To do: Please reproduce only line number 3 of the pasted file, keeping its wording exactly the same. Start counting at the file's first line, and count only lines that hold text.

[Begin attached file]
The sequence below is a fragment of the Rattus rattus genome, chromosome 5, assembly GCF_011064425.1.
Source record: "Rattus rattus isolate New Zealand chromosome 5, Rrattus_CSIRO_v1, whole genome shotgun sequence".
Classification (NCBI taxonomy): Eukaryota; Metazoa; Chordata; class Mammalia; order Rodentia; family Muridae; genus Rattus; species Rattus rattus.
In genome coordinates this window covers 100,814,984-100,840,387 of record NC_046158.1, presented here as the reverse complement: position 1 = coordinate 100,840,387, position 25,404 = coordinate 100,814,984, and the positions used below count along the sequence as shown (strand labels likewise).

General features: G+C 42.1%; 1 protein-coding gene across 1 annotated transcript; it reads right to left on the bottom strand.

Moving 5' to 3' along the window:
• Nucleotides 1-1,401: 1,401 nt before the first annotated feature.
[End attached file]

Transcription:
Classification (NCBI taxonomy): Eukaryota; Metazoa; Chordata; class Mammalia; order Rodentia; family Muridae; genus Rattus; species Rattus rattus.